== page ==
Miami Beach FL
    Day three of Dave’s big belly. No weak links here by my estimation.

    I think Dave acquits himself quite well on dead-end street, giving it a little bit more of that rough and ready rock ‘n’ roll punkish attitude that the song requires (as compared to some of the earlier live renditions that we have looked at).

    Milk Cow Blues really comes across well. I was not a fan of the studio version and it did not make my playlist. Maybe I need to go back and revisit it, but for whatever reason this version really has grabbed me. It could be Dave’s fantastic soloing throughout.

    I’m not like everybody else steam rolls in next. As others have mentioned, I too thought I was suddenly listening to a Neil young song when Dave kicks in that opening solo. This version is a bit sloppier than some of the earlier live versions that we have heard, but that doesn’t bother me, this is a rip-roaring version nonetheless.

    Living on a thin line is my weak link for the day. For a band that has demonstrated time and time again their ability to reinvent and improve a song live, I have not really thought any of the live versions of this song, including today’s version, come close to the studio version. Perhaps the studio version is just so perfect that they can’t improve on it.
  12. mark winstanley

    mark winstanley Certified dinosaur, who likes physical product Thread Starter

    I think the production and arrangement of the studio version is what really pushes it over the top as a song. It's terribly difficult to recreate that in a live environment
  13. mark winstanley

    mark winstanley Certified dinosaur, who likes physical product Thread Starter

    Sorry if I've been a little distant folks, just been really busy.
  14. Michael Streett

    Michael Streett Senior Member

    Florence, SC
    Stream of (un)consciousness thoughts (it’s Sunday somewhere).

    It seems the cover of Belly Up! has elicited a fair amount of fun response and some shrugs but there’s one aspect about it I think is being overlooked if not outright missed. The release of this album with this cover shows that even after suffering a stroke and going through the intense mental and physical recovery process (which he was still in at this time in many respects let’s not forget), releasing this photo to the general public as an album cover showed that Dave had a sense of humor and humility and was still keeping a positive attitude about life despite his ordeal and situation. He could still poke self-deprecating fun at himself at the expense of himself.

    As has been mentioned this release was strictly a limited print run only available from his website, never intended or available at retail outlets or online stores, and my guess is less than 1000 of these were actually printed, maybe far less than that, so Dave’s thought might have been “frac it, let’s have some fun with this” by showing a photo of himself passed out with several things on that table that may have contributed to the stroke itself. Maybe this photo was staged due to the name of the venue once it was decided to release parts of this show a decade later, but that is actually irrelevant really. This also follows in the post-stroke footsteps of Fractured Mindz where I think we also overlooked or even missed the humorous (and cathartic) side of that release.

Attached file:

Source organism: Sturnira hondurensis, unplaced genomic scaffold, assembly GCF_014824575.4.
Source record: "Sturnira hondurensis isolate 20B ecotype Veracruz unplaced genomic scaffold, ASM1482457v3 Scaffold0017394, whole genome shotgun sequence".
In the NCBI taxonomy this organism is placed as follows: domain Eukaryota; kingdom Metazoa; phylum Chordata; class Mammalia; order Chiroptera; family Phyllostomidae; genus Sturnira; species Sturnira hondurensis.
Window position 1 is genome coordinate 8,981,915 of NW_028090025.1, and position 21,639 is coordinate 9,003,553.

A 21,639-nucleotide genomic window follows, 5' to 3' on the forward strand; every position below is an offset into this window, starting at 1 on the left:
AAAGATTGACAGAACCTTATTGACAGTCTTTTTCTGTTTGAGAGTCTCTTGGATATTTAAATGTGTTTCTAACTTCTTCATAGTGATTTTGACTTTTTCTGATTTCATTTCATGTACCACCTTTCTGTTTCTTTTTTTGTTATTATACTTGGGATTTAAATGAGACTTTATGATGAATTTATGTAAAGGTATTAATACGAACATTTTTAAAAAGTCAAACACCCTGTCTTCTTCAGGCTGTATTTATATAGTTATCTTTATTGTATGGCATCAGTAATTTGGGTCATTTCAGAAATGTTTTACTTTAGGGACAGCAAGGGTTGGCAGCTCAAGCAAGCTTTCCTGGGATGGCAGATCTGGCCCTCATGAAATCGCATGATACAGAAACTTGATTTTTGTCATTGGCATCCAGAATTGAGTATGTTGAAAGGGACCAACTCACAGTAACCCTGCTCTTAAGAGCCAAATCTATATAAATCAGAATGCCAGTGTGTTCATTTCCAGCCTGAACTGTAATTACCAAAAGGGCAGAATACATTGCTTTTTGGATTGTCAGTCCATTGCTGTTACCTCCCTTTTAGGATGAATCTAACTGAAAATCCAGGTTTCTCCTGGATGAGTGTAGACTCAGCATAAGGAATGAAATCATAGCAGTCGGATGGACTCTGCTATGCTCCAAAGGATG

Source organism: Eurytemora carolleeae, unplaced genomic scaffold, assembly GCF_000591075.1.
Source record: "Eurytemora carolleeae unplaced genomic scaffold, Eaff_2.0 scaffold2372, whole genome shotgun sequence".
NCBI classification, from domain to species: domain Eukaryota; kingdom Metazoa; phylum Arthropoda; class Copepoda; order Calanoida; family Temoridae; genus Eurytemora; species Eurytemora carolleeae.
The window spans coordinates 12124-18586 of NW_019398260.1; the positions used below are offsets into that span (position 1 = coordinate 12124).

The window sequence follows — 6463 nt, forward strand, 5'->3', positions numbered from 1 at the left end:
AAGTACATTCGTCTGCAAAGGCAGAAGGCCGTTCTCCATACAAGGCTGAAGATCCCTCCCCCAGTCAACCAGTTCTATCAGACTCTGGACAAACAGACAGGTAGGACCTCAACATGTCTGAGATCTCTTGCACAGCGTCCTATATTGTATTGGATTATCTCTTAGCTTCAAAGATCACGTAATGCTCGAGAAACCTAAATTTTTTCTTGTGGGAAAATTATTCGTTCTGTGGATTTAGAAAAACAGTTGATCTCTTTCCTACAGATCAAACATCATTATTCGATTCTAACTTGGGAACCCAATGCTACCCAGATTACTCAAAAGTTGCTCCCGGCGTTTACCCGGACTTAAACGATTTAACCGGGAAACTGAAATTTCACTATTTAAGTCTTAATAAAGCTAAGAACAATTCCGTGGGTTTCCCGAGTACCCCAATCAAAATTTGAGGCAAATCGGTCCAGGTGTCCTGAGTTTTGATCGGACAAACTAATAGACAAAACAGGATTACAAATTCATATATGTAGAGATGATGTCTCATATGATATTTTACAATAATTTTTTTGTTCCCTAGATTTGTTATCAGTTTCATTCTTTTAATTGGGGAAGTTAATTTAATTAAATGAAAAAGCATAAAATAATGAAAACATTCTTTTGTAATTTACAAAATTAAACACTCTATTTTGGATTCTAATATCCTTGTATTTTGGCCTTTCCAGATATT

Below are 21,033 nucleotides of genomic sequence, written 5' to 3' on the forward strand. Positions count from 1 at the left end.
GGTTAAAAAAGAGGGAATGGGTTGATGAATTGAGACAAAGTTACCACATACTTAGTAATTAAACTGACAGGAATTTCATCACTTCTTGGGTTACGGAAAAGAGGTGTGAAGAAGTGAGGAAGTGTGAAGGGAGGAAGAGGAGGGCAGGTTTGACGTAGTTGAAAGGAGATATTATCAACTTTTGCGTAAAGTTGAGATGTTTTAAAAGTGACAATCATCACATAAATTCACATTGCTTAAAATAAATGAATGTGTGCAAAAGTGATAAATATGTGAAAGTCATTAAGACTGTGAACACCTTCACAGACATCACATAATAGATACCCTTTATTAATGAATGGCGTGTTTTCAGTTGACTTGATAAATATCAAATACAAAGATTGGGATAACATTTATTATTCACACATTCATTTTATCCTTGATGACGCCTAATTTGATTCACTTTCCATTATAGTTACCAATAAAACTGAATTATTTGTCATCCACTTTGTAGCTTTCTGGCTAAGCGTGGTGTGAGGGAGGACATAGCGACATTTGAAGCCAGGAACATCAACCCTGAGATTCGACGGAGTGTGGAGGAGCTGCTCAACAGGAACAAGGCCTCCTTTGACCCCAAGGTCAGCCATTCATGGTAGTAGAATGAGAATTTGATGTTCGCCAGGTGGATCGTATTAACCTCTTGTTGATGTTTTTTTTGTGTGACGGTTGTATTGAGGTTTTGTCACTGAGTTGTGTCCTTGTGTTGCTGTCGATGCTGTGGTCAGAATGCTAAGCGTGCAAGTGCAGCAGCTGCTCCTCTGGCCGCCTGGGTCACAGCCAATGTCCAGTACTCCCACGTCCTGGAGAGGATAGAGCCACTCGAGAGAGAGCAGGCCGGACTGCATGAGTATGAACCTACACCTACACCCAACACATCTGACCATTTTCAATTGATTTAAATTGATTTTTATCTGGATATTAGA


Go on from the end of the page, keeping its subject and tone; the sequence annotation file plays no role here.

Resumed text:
The above opinion reinforces, at least for me, that Dave at this stage and age of his life is comfortable in his own skin and how he presents himself to the public. He knows who he is and never puts on any false fronts or façades and never hides behind any shields. We may not understand his fascination and beliefs in the extraterrestrial and out of body experience stuff, I certainly don’t, but he clearly does, and he’s relaxed in presenting that aspect of himself to the public. And he’s comfortable with the music he is doing and releasing and having no second doubts or anxieties.

    Dave is exactly who we think he is and he’s quite cool and confident in his public persona. He’s no imaginary man and never pretends to be. “Belly up to the bar boys, the drinks are on me.” He’s not even checking his wallet to see if he can cover it. He already knows he can’t.

    Fascinating fact: Of course, as partners in what turned out to be a three-decade career together and still an ongoing business, the family aspect is a huge reason why they each turned out the way they did as people, but good thing Dave and Ray were brothers in real life, otherwise they could have never existed in the same band. One guy is imaginary and living in The Real World, the other guy is real and living in a World Of his (Our) Own. You decide who’s (whose) fooling who.
  15. Paul Mazz

    Paul Mazz Senior Member